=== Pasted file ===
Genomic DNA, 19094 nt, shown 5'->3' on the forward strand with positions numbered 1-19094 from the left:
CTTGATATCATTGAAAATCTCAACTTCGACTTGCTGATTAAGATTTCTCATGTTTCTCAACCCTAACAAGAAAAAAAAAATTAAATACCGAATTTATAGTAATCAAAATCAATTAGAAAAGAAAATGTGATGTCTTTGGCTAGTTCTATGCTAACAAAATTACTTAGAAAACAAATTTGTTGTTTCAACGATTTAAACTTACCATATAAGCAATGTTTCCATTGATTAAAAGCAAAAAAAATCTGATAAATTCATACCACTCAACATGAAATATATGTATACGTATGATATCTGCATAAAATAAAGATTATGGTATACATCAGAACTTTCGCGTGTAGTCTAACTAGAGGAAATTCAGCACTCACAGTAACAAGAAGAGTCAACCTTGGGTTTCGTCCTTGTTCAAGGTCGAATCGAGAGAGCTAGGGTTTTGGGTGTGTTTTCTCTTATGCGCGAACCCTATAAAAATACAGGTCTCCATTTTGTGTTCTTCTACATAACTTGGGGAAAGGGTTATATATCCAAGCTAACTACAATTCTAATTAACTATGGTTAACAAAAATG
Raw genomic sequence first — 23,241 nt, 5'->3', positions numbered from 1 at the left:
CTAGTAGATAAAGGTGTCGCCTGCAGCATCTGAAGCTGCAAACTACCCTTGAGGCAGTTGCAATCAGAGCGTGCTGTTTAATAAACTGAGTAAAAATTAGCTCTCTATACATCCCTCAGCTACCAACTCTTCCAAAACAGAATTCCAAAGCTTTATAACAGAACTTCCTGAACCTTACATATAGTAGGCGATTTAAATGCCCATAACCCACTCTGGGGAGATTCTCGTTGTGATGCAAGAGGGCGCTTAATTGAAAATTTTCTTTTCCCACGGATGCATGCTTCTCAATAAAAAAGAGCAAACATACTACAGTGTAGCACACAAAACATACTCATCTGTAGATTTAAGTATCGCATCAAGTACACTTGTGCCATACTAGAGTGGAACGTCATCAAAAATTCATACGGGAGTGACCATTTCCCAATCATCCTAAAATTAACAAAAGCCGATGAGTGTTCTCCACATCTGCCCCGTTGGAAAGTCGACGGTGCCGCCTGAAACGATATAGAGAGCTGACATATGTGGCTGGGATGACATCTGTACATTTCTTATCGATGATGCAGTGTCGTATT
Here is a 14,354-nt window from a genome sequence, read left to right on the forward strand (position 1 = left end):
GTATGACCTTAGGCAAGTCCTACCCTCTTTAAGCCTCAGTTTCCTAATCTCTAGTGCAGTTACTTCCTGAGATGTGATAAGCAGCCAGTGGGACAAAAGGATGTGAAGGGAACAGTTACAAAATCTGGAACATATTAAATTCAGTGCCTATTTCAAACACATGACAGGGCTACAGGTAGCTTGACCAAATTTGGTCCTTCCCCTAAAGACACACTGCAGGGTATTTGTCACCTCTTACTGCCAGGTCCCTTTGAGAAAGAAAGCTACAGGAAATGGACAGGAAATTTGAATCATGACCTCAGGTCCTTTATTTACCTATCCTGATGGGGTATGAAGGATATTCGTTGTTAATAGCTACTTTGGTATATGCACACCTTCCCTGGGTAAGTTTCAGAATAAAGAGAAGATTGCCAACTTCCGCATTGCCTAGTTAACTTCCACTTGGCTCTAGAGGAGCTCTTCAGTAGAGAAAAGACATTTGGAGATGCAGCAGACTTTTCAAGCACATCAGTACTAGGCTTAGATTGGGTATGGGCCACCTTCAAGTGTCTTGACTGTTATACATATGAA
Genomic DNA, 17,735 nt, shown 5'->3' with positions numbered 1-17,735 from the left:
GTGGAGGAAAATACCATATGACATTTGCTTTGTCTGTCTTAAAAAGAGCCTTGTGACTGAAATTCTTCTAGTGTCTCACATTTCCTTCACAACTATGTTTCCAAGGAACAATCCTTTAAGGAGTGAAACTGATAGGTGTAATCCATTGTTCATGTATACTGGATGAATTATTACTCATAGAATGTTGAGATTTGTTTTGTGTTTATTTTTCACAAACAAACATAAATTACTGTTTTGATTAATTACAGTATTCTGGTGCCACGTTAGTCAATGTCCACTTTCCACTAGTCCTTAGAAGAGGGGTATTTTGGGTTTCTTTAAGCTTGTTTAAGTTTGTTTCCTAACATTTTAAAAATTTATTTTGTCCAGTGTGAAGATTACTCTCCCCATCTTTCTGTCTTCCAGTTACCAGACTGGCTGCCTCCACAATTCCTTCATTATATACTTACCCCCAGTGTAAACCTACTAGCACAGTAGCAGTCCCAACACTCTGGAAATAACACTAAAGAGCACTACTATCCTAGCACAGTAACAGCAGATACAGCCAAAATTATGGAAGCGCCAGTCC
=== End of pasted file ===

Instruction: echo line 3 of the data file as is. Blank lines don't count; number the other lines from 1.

Raw genomic sequence first — 23,241 nt, 5'->3', positions numbered from 1 at the left: